More Meth, More Problems

Methamphetamine use increased the risk of psychotic symptoms

(RxWiki News) What happens when a person uses methamphetamines more than 16 days out of the month? Does psychosis increase the more meth a person uses?

A recent study rated psychotic symptoms in a group of methamphetamine users over the course of a month and the number of days per month they used methamphetamines.

The study’s findings showed the amount and severity of psychotic symptoms were directly related to the number of days a person used methamphetamines.

"Seek treatment for help with drug abuse."

Rebecca McKetin, PhD, Fellow in mental health research at the College of Medicine, Biology and Environment at Australian National University, led an investigation into psychotic symptoms from methamphetamines.

The study included 278 people dependent on methamphetamines. The participants were at least 16 years of age and did not, at any point in their lives, meet the criteria for schizophrenia or mania.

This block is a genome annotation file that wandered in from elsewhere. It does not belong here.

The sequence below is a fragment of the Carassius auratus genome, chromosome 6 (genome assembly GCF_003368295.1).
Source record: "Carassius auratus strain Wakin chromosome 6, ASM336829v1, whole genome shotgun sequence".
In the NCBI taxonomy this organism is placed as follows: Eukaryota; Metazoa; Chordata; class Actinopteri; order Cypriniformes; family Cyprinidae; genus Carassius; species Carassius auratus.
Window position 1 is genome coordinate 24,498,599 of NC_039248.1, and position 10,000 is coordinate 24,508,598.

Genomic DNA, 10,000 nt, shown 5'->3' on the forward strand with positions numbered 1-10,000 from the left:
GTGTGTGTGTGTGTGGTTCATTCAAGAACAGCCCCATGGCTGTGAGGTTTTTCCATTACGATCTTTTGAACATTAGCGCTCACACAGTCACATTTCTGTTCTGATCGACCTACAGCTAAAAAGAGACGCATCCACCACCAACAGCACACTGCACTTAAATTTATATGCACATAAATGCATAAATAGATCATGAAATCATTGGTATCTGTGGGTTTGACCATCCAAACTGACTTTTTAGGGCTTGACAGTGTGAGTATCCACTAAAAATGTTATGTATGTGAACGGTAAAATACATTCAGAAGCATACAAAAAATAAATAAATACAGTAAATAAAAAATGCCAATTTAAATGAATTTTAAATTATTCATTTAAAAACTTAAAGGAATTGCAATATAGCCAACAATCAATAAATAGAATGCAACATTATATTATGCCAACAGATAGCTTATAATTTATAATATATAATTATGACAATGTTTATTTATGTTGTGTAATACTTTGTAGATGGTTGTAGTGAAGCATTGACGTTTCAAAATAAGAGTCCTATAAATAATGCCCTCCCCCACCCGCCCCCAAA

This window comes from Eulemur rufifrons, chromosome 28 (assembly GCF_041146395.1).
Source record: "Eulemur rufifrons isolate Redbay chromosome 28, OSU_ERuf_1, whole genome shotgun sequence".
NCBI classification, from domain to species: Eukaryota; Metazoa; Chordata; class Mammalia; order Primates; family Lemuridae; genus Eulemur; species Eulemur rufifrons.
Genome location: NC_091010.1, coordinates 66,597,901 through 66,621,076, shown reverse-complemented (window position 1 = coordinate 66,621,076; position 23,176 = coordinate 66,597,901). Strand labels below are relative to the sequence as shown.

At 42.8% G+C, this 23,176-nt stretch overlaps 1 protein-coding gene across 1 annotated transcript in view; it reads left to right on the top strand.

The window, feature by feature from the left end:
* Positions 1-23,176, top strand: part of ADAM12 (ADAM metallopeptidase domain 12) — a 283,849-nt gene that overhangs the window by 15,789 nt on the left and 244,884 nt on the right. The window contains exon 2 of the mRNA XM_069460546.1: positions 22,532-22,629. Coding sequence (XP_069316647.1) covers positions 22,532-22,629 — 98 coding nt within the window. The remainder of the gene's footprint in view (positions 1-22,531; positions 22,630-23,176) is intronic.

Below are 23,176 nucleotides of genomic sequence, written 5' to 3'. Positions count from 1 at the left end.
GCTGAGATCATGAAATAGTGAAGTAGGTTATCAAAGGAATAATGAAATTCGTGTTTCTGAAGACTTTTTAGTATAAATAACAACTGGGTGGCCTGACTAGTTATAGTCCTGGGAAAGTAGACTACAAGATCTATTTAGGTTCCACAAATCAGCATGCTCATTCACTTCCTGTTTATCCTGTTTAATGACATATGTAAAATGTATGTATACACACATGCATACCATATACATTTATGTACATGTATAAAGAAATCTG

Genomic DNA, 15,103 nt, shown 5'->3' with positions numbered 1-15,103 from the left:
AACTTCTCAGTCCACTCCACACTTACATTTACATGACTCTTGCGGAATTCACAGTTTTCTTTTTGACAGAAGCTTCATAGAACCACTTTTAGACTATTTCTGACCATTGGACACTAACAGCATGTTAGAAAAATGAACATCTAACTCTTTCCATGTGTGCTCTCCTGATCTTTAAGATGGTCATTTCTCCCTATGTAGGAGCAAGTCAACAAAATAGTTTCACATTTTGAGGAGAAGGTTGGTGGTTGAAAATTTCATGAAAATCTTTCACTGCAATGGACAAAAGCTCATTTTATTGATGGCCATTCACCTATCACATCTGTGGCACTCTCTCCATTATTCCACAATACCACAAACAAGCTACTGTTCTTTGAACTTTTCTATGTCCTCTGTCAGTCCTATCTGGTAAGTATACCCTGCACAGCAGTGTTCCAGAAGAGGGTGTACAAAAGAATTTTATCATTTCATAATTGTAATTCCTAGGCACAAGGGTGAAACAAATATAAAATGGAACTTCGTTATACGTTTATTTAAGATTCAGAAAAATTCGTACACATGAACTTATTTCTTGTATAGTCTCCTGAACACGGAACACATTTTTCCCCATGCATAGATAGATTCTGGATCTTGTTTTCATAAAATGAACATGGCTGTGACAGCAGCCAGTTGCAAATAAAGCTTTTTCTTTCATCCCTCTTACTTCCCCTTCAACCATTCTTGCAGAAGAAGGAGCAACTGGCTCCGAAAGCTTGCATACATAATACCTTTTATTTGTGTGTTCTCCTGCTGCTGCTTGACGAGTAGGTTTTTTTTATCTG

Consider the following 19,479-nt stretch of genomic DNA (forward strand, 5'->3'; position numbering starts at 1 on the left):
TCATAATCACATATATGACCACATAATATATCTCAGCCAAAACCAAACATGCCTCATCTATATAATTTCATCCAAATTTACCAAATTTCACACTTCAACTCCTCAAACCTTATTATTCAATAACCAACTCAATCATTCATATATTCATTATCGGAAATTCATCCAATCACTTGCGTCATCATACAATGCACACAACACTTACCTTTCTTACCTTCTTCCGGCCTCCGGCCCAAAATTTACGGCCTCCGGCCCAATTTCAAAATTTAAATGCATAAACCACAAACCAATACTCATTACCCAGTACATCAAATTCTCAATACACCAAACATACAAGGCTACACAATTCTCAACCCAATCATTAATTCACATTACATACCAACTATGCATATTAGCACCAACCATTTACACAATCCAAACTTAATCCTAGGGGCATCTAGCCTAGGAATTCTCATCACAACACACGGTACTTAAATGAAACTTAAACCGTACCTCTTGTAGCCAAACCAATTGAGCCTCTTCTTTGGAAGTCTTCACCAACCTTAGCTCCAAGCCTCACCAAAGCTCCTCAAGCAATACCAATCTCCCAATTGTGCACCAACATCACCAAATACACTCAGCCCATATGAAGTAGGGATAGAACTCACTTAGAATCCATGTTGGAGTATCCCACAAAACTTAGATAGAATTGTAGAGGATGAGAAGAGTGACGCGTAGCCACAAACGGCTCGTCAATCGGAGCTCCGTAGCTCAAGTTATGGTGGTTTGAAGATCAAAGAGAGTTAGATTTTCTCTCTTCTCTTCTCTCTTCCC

Each person was tested with the Brief Psychiatric Rating Scale for suspiciousness, hallucinations or unusual thought content over the past month. The number of days they used methamphetamines during the past month was also calculated.

Researchers found the times when people used methamphetamines increased the likelihood of psychotic symptoms 5.3 times compared to times when no methamphetamine was used.

The increase in psychotic symptoms did vary based on the dose of methamphetamine. Those who used methamphetamine between 1-15 days in the past month had four times the increased likelihood of psychotic symptoms. Those who used methamphetamine 16 or more days in the past month had 11 times increased likelihood of psychotic symptoms.

Alcohol and marijuana consumption also increased the likelihood of psychotic symptoms by two times for each substance.

Authors concluded, “There was a large dose-dependent increase in the occurrence of psychotic symptoms during periods of methamphetamine use among users of the drug.”

This study was published in January in JAMA Psychiatry.

Review Date: 
January 10, 2013